Kata, or forms, are formal exercises, a detailed pattern of movements usually performed solo or with a partner. While any fixed performance piece or drill (a monologue, a musical piece, etc.) may be considered a kata, the term kata is usually used in the martial context. Some simpler kata may look like a sequence of drills strung together, but most kata do not. A kata is a performance piece often used to transfer techniques, principles, style, and emphasis. Older kata were not written down until recent times and have almost certainly been modified during transmission. Like a musical piece, the same kata may be performed with significant differences between different styles, schools of the same style, and individuals of the same school. The essential "tune" is usually recognizable, but some times the "dialects" may have drifted by tremendous degrees.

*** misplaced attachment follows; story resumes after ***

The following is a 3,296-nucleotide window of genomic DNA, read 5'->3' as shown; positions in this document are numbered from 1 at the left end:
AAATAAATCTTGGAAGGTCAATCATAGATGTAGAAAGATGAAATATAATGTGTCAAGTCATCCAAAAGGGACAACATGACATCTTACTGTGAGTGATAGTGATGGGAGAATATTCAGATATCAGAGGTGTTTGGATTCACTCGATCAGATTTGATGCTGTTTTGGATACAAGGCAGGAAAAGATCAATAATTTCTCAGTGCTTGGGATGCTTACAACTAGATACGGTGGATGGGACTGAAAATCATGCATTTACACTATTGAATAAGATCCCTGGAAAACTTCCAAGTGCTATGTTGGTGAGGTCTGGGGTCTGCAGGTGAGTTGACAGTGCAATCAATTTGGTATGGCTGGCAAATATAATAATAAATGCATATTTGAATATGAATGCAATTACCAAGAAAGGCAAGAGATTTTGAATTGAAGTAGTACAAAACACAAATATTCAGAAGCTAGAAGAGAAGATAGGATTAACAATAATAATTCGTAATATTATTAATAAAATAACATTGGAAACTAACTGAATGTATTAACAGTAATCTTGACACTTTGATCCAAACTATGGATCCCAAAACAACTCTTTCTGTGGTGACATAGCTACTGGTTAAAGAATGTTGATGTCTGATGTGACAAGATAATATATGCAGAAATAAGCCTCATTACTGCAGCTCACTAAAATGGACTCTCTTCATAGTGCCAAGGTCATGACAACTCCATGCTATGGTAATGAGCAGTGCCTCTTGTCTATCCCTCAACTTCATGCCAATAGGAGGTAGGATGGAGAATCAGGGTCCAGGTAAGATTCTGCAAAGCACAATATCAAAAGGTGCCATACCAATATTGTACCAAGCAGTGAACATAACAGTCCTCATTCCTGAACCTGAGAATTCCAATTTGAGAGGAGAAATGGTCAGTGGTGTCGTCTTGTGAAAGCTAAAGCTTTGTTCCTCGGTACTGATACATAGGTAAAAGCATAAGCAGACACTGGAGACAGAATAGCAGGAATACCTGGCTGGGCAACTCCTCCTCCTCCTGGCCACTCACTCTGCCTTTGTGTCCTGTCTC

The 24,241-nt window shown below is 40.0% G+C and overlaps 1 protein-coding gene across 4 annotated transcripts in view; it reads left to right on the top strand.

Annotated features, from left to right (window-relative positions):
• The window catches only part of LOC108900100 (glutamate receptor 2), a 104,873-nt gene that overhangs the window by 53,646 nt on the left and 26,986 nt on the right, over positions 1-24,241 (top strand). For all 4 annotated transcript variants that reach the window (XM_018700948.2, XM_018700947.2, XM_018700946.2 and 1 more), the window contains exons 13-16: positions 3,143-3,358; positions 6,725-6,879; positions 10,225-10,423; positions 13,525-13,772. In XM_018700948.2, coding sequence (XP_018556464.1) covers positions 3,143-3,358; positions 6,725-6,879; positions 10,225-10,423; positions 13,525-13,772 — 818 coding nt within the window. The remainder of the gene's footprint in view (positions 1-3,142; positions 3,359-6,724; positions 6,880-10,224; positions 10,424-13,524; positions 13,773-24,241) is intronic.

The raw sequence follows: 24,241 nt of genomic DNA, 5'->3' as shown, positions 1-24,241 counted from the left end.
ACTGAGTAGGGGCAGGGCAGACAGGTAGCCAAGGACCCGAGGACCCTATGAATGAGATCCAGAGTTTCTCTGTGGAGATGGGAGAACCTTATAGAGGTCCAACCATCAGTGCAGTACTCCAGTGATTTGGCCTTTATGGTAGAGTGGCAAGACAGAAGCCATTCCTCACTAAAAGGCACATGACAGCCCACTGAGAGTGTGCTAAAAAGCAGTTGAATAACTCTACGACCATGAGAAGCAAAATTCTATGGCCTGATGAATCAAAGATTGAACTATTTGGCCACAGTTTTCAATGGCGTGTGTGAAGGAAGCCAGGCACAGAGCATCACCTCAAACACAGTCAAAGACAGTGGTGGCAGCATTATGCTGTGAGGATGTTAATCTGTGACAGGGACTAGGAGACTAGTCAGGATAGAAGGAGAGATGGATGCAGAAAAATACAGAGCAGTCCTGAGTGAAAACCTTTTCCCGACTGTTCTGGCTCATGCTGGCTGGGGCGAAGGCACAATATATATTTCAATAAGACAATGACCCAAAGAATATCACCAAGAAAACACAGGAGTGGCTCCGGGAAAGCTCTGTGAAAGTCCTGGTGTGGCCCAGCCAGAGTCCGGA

Every language may or may not have a term equivalent to kata. Here
Japanese uses the word kata = 型 = 形 = form. The Japanese language has no singular or plural variations, hence 1 kata, 2 kata —like 1 deer, 2 deer.
The embusen of a kata is the rough pattern made on the floor by the kata.
A kiai is a spirited shout sometimes done at key points in a kata.
Bunkai are the direct applications or interpretations of the moves in kata. Oyo ~ semi-free are variations on applications or interpretations of the kata. Toridai and himitsu are oyo that are not obvious to the casual observer.
English uses words like forms, sets or plays, but the word kata is precise and unambiguous. The English language would do well to steal yet another foreign word!
Korean uses words hyung = 형 = 形, or poomsae = 품새, or tul.
Sokugi taikyoku sono ichi. Like Taikyoku 1, except kansetsu geri = stomping kicks to the knee are used added on turns and moves 6-8 and 14-16 are front kicks.
Sokugi taikyoku sono ni. Like Taikyoku 2, except yoko geri = side kicks are used on turns, and moves 6-8 and 14-16 are front kicks.
Sokugi taikyoku sono san. Like Taikyoku 3, except yoko geri = side kicks are used on turns, moves 2, 4, 10, and 12 are inside outward roundhouse kicks, and 6-8 and 14-16 are outside inward roundhouse kicks.